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-   -   Not understanding AoA indicators... (https://www.airlinepilotforums.com/safety/84956-not-understanding-aoa-indicators.html)

BoilerUP 06-30-2015 02:10 PM


This is why Cirruses are so dangerous
Cirruses are NOT dangerous.

I flew a SR22 in my previous job and have probably 700 hours in the thing - getting a "feel" for them is not an issue whatsoever.

For some odd reason people are terrified of doing slow flight and stalls in them, but I've done 45 degree banked steep turns in slow flight with substantial aerodynamic buffet and had no problem feeling out where "the edge" of stall was by the seat of my pants. Additionally, just like any airplane if you keep the "ball centered" it breaks in a stall benignly with little to no wing drop tendency.

The single biggest driver of Cirrus accidents is the aeronautical decisionmaking of the people driving the damn things...

cardiomd 06-30-2015 04:39 PM


Originally Posted by BoilerUP (Post 1918993)
Cirruses are NOT dangerous.

I flew a SR22 in my previous job and have probably 700 hours in the thing - getting a "feel" for them is not an issue whatsoever.

For some odd reason people are terrified of doing slow flight and stalls in them, but I've done 45 degree banked steep turns in slow flight with substantial aerodynamic buffet and had no problem feeling out where "the edge" of stall was by the seat of my pants. Additionally, just like any airplane if you keep the "ball centered" it breaks in a stall benignly with little to no wing drop tendency.

The single biggest driver of Cirrus accidents is the aeronautical decisionmaking of the people driving the damn things...

I agree with your last statement. I have little doubt that YOU, BoilerUP, can flly the Cirrus with an excellent margin of safety. Nevertheless, read the NTSB reports and you get a theme.

Read this:

http://www.ntsb.gov/_layouts/ntsb.av...20100510X11536

or this:

www.ntsb.gov/_layouts/ntsb.aviation/brief.aspx?ev_id=20090218X62344

or this:

www.ntsb.gov/_layouts/ntsb.aviation/brief.aspx?ev_id=20080206X00142

or this:

www.ntsb.gov/_layouts/ntsb.aviation/brief.aspx?ev_id=20020502X00613

and there is a common theme, spun in by students and instructors alike. Prompt anti-spin inputs in a C172 or C182 will abort any spin, but Cirruses can and do snap roll into the ground. They should be flown in a significantly different manner accordingly. They can probably be used for primary training in a part 141 type program, but if you have students putting in opposite aileron, like this, well, I'd want to be in a 152.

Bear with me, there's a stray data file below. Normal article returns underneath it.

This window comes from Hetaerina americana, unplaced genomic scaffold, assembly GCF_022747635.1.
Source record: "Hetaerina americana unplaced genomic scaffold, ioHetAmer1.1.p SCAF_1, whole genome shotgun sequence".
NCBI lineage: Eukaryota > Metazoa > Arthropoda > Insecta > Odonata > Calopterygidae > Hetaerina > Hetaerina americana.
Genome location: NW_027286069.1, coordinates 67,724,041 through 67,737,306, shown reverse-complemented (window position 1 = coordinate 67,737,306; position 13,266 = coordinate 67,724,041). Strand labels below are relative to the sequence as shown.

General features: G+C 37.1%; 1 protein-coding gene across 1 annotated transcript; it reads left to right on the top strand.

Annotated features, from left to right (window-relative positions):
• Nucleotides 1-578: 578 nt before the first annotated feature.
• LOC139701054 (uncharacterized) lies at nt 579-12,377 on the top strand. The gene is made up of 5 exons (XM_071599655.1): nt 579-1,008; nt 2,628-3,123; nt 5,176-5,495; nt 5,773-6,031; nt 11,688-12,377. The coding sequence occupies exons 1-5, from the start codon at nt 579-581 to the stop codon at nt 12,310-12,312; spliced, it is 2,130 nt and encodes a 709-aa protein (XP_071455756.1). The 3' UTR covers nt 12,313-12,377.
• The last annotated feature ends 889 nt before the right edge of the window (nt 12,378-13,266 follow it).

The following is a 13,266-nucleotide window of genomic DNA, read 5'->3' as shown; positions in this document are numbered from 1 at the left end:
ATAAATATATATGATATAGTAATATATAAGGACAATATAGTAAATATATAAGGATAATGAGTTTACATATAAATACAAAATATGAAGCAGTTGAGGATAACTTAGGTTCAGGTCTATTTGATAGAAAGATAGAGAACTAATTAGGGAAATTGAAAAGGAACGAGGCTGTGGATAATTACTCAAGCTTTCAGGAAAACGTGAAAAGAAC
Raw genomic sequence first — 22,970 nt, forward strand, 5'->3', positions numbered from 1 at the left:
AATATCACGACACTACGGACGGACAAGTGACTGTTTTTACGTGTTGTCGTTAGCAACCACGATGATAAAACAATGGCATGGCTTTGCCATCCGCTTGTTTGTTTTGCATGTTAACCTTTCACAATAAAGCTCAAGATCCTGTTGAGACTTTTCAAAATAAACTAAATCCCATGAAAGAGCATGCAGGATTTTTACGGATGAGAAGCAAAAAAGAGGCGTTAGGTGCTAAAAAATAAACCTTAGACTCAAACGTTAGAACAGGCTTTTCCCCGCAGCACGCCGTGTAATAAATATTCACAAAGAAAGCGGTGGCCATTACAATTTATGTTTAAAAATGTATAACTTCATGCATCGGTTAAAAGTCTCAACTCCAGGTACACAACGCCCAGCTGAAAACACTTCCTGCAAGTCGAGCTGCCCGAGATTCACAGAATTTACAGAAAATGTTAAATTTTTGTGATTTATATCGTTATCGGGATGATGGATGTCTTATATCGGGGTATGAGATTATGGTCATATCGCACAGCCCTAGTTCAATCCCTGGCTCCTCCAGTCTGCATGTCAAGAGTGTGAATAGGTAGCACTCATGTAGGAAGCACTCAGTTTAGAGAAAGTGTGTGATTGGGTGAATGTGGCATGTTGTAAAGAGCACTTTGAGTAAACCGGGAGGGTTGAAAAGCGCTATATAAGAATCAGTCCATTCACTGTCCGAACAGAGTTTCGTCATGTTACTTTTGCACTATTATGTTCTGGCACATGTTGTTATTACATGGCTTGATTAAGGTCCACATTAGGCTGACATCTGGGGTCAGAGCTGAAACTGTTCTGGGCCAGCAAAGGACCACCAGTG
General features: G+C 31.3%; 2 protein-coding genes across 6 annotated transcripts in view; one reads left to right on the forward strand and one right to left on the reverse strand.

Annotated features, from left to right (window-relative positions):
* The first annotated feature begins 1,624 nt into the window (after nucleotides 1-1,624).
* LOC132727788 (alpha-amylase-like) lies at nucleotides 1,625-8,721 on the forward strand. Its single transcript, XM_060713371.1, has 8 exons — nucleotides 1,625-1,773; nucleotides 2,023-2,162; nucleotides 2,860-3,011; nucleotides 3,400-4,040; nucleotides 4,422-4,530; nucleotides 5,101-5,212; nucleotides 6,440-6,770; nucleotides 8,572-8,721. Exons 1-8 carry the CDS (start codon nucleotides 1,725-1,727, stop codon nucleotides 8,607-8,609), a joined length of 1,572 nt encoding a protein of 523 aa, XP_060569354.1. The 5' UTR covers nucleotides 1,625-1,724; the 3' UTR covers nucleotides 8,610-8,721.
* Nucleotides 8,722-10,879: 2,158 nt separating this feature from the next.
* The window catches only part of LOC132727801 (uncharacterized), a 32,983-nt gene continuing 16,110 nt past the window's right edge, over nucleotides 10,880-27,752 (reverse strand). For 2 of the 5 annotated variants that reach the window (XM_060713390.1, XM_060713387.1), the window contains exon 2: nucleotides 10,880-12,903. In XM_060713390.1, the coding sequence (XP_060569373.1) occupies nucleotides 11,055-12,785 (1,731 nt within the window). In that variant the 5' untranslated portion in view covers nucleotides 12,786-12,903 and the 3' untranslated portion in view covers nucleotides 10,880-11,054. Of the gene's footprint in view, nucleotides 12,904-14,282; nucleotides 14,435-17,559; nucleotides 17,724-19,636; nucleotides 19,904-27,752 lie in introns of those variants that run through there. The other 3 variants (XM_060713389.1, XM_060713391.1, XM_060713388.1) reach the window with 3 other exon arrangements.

https://www.youtube.com/watch?v=WKIk-dqml6U


If you are interested, read a great article by Landsberg (ASF) back when the Cirrus was being approved, as the handling characteristics were being explored and some of this was predicted, as the Cirrus is far from "spin resistant."

Spinning In - AOPA



According to Stough and DiCarlo, "Both the Cirrus and Lancair were certified using spin-resistance certification standards; however, neither was certified as fully spin resistant." Cirrus, which had already made the decision to include a standard parachute system to solve other safety problems, proposed this as an equivalent level of safety. If the pilot somehow managed to get beyond the enhanced stall characteristics and into a spin, there was a way to escape.

JohnBurke 06-30-2015 05:11 PM

From the Cirrus Pilot Entertainment Handbook:

Abnormal Procedures:
Spin...........................Pull Handle, Deploy CAPS Parachute
Stall...........................Pull Handle, Deploy CAPS parachute
Severe Turbulence........Pull Handle, Deploy CAPS Parachute
Cruise Flight................Pull Handle, Deploy CAPS Parachute
Engine Failure..............Pull Handle, Deploy CAPS Parachute
Smoke in Cockpit.........Pull Handle, Deploy CAPS Parachute
Smoke in Distance.......Pull Handle, Deploy CAPS Parachute
Moderate Turbulence....Pull Handle, Deploy CAPS Parachute
Bee in Cockpit.............Pull Handle, Deploy CAPS Parachute
Hangnail.....................Pull Handle, Deploy CAPS Parachute
Mild Turbulence............Pull Handle, Deploy CAPS Parachute
Shellfish Allergy...........Pull Handle, Deploy CAPS Parachute
Month of May...............Pull Handle, Deploy CAPS Parachute
Visible Moisture............Pull Handle, Deploy CAPS Parachute
No Turbulence..............Pull Handle, Deploy CAPS Parachute
Night Operations..........Pull Handle, Deploy CAPS Parachute
Crosswinds..................Pull Handle, Deploy CAPS Parachute
Irate Passenger............Pull Handle, Deploy CAPS Parachute
Low Fuel Warning.........Pull Handle, Deploy CAPS Parachute
Flight Over Water.........Pull Handle, Deploy CAPS Parachute
Flight over Mountains...Pull Handle, Deploy CAPS Parachute
Airspeed >80 KIAS......Pull Handle, Deploy CAPS Parachute
Instrument Conditions..Pull Handle, Deploy CAPS Parachute
Psoriasis.....................Pull Handle, Deploy CAPS Parachute
Flight Over Grass.........Pull Handle, Deploy CAPS Parachute
Halitosis.....................Pull Handle, Deploy CAPS Parachute
When in Doubt............Pull Handle, Deploy CAPS Parachute
Cockpit Fire................Pull Handle, Deploy CAPS Parachute
CAPS Parachute Fire....Kiss Ass Goodbye

NotPart91 06-30-2015 07:02 PM

LOL I fixed it for you.

Originally Posted by JohnBurke (Post 1919084)
From the Cirrus Pilot Entertainment Handbook:

Abnormal Procedures:
Spin...........................Pull Handle, Deploy CAPS Parachute
Stall...........................Pull Handle, Deploy CAPS parachute
Severe Turbulence........Pull Handle, Deploy CAPS Parachute
Cruise Flight................Pull Handle, Deploy CAPS Parachute
Engine Failure..............Pull Handle, Deploy CAPS Parachute
Smoke in Cockpit.........Pull Handle, Deploy CAPS Parachute
Smoke in Distance.......Pull Handle, Deploy CAPS Parachute
Moderate Turbulence....Pull Handle, Deploy CAPS Parachute
Bee in Cockpit.............Pull Handle, Deploy CAPS Parachute
Hangnail.....................Pull Handle, Deploy CAPS Parachute
Mild Turbulence............Pull Handle, Deploy CAPS Parachute
Shellfish Allergy...........Pull Handle, Deploy CAPS Parachute
Month of May...............Pull Handle, Deploy CAPS Parachute
Visible Moisture............Pull Handle, Deploy CAPS Parachute